Metal Finishing Guide Book

2011-2012 Surface Finishing Guidebook

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Page 90 of 707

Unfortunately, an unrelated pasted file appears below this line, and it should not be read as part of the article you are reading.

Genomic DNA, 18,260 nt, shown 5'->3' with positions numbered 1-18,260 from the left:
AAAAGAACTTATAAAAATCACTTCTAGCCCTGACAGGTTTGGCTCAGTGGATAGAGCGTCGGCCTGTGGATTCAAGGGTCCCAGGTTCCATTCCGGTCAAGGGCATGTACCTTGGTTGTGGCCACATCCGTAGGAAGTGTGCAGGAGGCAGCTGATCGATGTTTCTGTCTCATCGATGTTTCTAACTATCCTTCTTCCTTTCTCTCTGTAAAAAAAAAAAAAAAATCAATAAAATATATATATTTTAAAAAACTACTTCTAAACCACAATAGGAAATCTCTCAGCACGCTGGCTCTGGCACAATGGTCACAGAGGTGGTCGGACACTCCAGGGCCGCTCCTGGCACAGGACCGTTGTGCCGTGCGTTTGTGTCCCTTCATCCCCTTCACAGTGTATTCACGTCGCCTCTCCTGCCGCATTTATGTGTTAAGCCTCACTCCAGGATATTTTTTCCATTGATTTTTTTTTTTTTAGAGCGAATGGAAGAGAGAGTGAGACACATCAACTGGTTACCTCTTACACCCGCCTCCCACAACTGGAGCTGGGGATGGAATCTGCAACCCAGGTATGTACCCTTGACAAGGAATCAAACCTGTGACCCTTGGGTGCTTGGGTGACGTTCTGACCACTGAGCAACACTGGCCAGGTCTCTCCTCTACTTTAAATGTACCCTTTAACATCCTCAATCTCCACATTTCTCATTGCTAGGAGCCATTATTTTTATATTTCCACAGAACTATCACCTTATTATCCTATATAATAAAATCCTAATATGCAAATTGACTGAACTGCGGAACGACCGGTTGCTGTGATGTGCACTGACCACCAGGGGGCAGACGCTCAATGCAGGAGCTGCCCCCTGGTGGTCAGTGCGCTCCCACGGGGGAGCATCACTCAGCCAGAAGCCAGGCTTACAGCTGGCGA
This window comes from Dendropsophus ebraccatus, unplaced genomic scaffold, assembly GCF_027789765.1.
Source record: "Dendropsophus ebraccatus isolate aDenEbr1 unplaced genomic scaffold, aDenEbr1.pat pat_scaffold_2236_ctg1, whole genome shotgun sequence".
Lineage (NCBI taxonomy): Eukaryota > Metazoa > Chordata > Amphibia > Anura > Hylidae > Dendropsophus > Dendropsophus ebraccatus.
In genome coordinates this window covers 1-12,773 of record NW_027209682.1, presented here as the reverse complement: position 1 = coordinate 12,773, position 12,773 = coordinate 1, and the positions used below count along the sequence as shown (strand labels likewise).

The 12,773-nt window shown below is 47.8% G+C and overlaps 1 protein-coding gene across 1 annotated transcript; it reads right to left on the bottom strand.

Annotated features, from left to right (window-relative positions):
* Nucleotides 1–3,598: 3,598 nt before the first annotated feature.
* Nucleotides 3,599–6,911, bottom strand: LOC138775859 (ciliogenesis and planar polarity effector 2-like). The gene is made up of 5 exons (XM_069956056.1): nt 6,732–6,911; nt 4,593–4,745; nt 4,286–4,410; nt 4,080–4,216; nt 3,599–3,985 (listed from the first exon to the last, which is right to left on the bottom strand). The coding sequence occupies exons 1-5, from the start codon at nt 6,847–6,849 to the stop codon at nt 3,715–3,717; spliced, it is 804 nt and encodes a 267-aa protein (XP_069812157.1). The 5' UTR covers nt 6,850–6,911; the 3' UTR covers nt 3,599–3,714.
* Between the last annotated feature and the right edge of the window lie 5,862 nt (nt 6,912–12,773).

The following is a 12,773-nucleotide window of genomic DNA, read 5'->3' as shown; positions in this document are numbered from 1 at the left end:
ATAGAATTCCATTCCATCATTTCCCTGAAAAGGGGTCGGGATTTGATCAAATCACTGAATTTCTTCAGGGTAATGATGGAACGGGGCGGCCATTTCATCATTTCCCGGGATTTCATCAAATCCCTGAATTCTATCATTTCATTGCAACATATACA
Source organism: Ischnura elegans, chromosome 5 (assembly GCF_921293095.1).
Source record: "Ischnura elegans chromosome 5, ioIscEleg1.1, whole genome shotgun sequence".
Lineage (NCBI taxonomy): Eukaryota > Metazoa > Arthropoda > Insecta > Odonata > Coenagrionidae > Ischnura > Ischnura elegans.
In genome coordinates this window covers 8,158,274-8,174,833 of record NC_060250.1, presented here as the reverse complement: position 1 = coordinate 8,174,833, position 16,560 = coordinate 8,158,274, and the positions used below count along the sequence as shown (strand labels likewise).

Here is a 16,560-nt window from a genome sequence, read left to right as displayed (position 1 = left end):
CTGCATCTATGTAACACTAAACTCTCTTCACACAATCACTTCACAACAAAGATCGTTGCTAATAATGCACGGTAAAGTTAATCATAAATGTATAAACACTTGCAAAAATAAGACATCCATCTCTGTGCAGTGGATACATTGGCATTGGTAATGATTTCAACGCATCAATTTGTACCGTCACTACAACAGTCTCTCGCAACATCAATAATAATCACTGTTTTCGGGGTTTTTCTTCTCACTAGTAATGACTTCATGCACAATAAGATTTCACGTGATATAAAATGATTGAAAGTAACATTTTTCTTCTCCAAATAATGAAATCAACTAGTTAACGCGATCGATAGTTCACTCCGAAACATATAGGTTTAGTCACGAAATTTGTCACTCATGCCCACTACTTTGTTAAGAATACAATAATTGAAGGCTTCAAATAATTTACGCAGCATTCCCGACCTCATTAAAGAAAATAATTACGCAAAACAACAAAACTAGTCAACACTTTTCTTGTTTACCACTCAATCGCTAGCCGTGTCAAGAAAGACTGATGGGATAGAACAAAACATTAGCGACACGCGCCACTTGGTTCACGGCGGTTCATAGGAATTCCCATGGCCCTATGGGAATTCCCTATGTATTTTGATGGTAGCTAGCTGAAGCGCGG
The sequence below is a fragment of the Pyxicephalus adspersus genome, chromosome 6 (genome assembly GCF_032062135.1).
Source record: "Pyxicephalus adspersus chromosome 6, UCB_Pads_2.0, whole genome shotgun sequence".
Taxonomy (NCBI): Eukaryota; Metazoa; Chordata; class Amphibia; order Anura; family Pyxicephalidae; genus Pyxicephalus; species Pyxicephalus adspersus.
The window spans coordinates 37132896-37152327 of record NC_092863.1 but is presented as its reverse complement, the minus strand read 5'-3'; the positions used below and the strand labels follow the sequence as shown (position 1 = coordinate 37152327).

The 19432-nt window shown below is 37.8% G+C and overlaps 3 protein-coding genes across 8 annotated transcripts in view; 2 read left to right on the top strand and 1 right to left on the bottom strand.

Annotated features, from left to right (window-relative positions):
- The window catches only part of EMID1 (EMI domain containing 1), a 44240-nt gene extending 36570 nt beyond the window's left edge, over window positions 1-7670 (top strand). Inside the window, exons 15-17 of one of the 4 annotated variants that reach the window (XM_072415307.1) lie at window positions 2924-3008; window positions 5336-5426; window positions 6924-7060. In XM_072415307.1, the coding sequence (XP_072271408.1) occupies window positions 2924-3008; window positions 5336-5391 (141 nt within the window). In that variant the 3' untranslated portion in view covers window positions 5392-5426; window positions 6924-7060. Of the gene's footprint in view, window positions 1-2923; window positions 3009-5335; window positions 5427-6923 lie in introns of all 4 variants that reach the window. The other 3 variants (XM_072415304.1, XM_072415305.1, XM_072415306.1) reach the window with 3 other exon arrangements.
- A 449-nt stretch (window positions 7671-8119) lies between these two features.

chemical surface preparation ADVANCEMENTS IN SOLVENT RECOVERY VIA CARBON ADSORPTION BY JOE MCCHESNEY PARTS CLEANING TECHNOLOGIES, BOWLING GREEN, KY For solvent users who have switched from chlorinated or fluorinated, or other solvents to nPB, now you can obtain an engineered solution to recov- er fugitive emissions, address worker health and safety concerns, and reduce operational cost. How? Technology exists today for degreasing systems using n-propyl bro- mide (nPB) solvent to meet all of the above statements. The old adage that solvent cleans better, faster, and in more restrictive places than water can ever reach is still true. The fact that today's clean- liness specifications for critical cleaning cannot have any contaminants residue or rinsewater residue on the end product drives some users to remain with solvent or switch to solvent for certain applications. With the use of solvent cleaning, comes the issue of emissive losses and worker exposure limits. (The levels of enforcement by the EPA and OSHA vary according to the solvent being used and will be subject to future changes.) nPB HISTORY Due to environmental regulation changes over the past decade, some sol- vents were eliminated from being used for vapor degreasing while oth- ers were regulated by the amount of pounds/kilograms annual usage and/or operator exposure limits such as Threshold Limit Value (TLV). In an effort to find suitable, cost-effective substitutes, solvent users and manufacturers started replacing "eliminated solvents," or those perceived to have future risks, with a wide variety of fluids. One of these fluids that gained considerable market exposure in a rela- tively short period of time is nPB. With performance characteristics simi- lar to the "eliminated" trichloroethane (1-1-1 or TCA) and combined with the ease of transition into degreasers that were already in place in the field, nPB is a good fit for most degreasing systems whether old or new. Past: many users switched from chlorinated/fluorinated to nPB. Present: EPA issues SNAP ruling on nPB. Future: nPB exposure limits? nPB solvent has found general industry acceptance as a replacement fluid for other chlorinated compounds that are being phased out or face more stringent regulations by the U.S. EPA as well as OSHA. 89

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